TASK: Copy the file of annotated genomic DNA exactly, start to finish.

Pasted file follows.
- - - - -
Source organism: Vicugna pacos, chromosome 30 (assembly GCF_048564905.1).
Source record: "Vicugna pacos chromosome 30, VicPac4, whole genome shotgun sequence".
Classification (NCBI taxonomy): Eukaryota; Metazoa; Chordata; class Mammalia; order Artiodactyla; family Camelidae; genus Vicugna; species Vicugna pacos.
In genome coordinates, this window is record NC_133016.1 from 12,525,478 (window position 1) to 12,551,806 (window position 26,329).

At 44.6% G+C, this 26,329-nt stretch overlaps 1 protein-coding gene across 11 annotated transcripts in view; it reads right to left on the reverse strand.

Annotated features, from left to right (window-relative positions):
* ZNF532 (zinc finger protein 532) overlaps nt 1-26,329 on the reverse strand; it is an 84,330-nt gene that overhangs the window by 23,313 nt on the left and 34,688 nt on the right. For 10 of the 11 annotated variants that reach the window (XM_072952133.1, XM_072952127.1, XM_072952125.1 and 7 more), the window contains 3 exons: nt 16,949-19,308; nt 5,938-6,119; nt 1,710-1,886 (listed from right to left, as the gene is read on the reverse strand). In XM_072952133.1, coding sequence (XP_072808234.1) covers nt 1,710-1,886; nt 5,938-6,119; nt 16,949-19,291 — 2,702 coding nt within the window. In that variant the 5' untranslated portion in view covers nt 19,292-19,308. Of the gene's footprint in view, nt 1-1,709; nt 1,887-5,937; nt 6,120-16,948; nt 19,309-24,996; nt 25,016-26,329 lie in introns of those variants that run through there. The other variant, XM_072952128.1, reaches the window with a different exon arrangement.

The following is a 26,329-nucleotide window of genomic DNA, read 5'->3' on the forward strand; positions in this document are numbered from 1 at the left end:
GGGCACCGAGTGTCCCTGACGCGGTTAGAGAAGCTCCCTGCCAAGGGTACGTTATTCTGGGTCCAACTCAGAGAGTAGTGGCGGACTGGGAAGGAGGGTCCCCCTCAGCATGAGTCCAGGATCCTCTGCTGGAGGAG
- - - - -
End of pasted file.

Source organism: Vicugna pacos, chromosome 30 (assembly GCF_048564905.1).
Source record: "Vicugna pacos chromosome 30, VicPac4, whole genome shotgun sequence".
Classification (NCBI taxonomy): Eukaryota; Metazoa; Chordata; class Mammalia; order Artiodactyla; family Camelidae; genus Vicugna; species Vicugna pacos.
In genome coordinates, this window is record NC_133016.1 from 12,525,478 (window position 1) to 12,551,806 (window position 26,329).

At 44.6% G+C, this 26,329-nt stretch overlaps 1 protein-coding gene across 11 annotated transcripts in view; it reads right to left on the reverse strand.

Annotated features, from left to right (window-relative positions):
* ZNF532 (zinc finger protein 532) overlaps nt 1-26,329 on the reverse strand; it is an 84,330-nt gene that overhangs the window by 23,313 nt on the left and 34,688 nt on the right. For 10 of the 11 annotated variants that reach the window (XM_072952133.1, XM_072952127.1, XM_072952125.1 and 7 more), the window contains 3 exons: nt 16,949-19,308; nt 5,938-6,119; nt 1,710-1,886 (listed from right to left, as the gene is read on the reverse strand). In XM_072952133.1, coding sequence (XP_072808234.1) covers nt 1,710-1,886; nt 5,938-6,119; nt 16,949-19,291 — 2,702 coding nt within the window. In that variant the 5' untranslated portion in view covers nt 19,292-19,308. Of the gene's footprint in view, nt 1-1,709; nt 1,887-5,937; nt 6,120-16,948; nt 19,309-24,996; nt 25,016-26,329 lie in introns of those variants that run through there. The other variant, XM_072952128.1, reaches the window with a different exon arrangement.

The following is a 26,329-nucleotide window of genomic DNA, read 5'->3' on the forward strand; positions in this document are numbered from 1 at the left end:
GGGCACCGAGTGTCCCTGACGCGGTTAGAGAAGCTCCCTGCCAAGGGTACGTTATTCTGGGTCCAACTCAGAGAGTAGTGGCGGACTGGGAAGGAGGGTCCCCCTCAGCATGAGTCCAGGATCCTCTGCTGGAGGAG